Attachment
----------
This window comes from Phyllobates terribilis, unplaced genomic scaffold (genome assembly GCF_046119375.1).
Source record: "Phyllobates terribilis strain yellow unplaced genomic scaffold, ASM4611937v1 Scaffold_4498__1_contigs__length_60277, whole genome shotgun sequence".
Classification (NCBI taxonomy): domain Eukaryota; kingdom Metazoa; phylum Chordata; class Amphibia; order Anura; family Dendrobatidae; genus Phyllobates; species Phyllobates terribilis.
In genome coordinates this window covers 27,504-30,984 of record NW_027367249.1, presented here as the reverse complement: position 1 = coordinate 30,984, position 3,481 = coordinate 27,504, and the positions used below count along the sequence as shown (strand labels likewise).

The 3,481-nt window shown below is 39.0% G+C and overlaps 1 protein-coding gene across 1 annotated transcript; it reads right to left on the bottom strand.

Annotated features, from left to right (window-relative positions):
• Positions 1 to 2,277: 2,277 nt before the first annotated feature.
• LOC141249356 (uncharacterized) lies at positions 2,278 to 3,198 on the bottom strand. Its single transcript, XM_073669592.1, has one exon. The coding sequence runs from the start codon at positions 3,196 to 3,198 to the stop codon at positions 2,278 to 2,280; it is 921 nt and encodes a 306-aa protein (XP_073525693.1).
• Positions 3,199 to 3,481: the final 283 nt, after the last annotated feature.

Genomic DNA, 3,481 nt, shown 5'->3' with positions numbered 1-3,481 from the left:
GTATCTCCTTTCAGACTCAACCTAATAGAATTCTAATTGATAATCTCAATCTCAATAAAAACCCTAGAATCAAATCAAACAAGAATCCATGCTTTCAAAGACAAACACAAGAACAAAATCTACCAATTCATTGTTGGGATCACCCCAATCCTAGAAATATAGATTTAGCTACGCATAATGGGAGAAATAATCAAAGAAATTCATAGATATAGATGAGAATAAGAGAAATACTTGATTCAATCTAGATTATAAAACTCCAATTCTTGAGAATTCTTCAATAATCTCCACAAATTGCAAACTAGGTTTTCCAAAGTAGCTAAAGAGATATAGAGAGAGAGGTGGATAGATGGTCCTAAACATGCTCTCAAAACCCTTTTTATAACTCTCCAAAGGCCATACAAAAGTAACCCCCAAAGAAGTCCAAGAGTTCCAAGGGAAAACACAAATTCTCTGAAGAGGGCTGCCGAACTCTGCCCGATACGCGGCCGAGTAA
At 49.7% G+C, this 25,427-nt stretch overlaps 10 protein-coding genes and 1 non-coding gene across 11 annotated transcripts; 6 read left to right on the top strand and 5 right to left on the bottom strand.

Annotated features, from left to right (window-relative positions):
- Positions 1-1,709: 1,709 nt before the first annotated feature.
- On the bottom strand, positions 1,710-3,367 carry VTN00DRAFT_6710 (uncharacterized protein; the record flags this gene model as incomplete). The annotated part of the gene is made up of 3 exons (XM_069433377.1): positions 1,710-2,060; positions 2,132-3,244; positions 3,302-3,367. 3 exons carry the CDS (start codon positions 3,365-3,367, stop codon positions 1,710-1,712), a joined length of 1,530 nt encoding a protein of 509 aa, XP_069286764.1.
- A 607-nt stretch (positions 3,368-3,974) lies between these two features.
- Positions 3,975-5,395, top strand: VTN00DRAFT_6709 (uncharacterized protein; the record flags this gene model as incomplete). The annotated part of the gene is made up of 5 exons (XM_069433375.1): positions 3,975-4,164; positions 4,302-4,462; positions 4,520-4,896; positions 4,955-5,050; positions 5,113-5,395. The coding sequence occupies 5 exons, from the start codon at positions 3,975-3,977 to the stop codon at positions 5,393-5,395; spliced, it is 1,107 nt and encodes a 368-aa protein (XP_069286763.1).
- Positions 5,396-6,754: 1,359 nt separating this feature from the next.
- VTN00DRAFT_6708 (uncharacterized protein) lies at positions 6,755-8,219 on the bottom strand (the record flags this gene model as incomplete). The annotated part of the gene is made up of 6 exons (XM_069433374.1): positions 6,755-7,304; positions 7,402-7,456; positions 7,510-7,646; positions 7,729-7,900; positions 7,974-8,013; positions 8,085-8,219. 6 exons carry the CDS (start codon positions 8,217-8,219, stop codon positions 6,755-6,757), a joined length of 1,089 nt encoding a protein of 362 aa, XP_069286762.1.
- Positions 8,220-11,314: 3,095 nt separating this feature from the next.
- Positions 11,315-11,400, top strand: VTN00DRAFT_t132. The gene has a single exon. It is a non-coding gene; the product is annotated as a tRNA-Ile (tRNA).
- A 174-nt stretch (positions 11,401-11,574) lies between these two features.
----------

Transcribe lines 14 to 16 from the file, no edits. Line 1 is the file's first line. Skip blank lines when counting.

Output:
- Positions 1-1,709: 1,709 nt before the first annotated feature.
- On the bottom strand, positions 1,710-3,367 carry VTN00DRAFT_6710 (uncharacterized protein; the record flags this gene model as incomplete). The annotated part of the gene is made up of 3 exons (XM_069433377.1): positions 1,710-2,060; positions 2,132-3,244; positions 3,302-3,367. 3 exons carry the CDS (start codon positions 3,365-3,367, stop codon positions 1,710-1,712), a joined length of 1,530 nt encoding a protein of 509 aa, XP_069286764.1.
- A 607-nt stretch (positions 3,368-3,974) lies between these two features.